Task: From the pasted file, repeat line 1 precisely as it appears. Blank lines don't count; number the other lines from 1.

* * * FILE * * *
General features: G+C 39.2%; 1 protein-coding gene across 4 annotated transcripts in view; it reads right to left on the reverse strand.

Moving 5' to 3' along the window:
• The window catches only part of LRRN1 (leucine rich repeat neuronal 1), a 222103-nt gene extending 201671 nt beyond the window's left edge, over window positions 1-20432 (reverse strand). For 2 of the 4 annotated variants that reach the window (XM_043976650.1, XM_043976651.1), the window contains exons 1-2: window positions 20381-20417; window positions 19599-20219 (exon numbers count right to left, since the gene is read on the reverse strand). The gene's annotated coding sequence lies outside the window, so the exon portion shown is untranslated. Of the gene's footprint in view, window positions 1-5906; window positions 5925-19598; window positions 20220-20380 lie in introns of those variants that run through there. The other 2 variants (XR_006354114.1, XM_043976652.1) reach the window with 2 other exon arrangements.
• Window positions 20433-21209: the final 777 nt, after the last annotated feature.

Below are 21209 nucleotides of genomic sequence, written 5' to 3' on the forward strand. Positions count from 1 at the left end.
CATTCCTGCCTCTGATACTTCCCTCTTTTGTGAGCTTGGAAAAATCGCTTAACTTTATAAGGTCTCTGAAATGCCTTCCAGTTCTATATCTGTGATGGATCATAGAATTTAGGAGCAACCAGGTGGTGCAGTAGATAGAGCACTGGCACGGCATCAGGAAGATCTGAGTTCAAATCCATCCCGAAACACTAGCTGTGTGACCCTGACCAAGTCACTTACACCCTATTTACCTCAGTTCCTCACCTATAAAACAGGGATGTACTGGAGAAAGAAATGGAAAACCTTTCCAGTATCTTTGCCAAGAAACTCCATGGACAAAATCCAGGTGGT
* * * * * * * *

General features: G+C 39.2%; 1 protein-coding gene across 4 annotated transcripts in view; it reads right to left on the reverse strand.